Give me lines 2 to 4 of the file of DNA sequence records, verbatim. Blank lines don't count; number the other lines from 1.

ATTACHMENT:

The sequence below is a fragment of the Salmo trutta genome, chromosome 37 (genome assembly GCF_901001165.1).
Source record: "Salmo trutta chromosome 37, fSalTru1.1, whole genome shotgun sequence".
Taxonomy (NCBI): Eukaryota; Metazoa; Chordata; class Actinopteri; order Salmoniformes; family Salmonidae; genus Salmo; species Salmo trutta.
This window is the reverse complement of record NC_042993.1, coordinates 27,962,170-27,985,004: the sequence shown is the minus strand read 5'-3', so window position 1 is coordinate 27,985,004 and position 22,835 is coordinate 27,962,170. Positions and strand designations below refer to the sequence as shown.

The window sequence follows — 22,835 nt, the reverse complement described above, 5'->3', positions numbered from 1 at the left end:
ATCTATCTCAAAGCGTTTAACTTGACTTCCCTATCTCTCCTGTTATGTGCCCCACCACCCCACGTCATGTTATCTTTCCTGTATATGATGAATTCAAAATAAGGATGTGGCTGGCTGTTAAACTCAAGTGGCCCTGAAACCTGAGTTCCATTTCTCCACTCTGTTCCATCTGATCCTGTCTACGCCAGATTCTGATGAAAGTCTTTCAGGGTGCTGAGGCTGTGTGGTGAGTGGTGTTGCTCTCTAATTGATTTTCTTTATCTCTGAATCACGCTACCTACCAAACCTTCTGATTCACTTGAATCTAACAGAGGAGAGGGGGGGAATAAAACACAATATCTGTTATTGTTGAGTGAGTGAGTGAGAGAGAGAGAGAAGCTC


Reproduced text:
Source record: "Salmo trutta chromosome 37, fSalTru1.1, whole genome shotgun sequence".
Taxonomy (NCBI): Eukaryota; Metazoa; Chordata; class Actinopteri; order Salmoniformes; family Salmonidae; genus Salmo; species Salmo trutta.
This window is the reverse complement of record NC_042993.1, coordinates 27,962,170-27,985,004: the sequence shown is the minus strand read 5'-3', so window position 1 is coordinate 27,985,004 and position 22,835 is coordinate 27,962,170. Positions and strand designations below refer to the sequence as shown.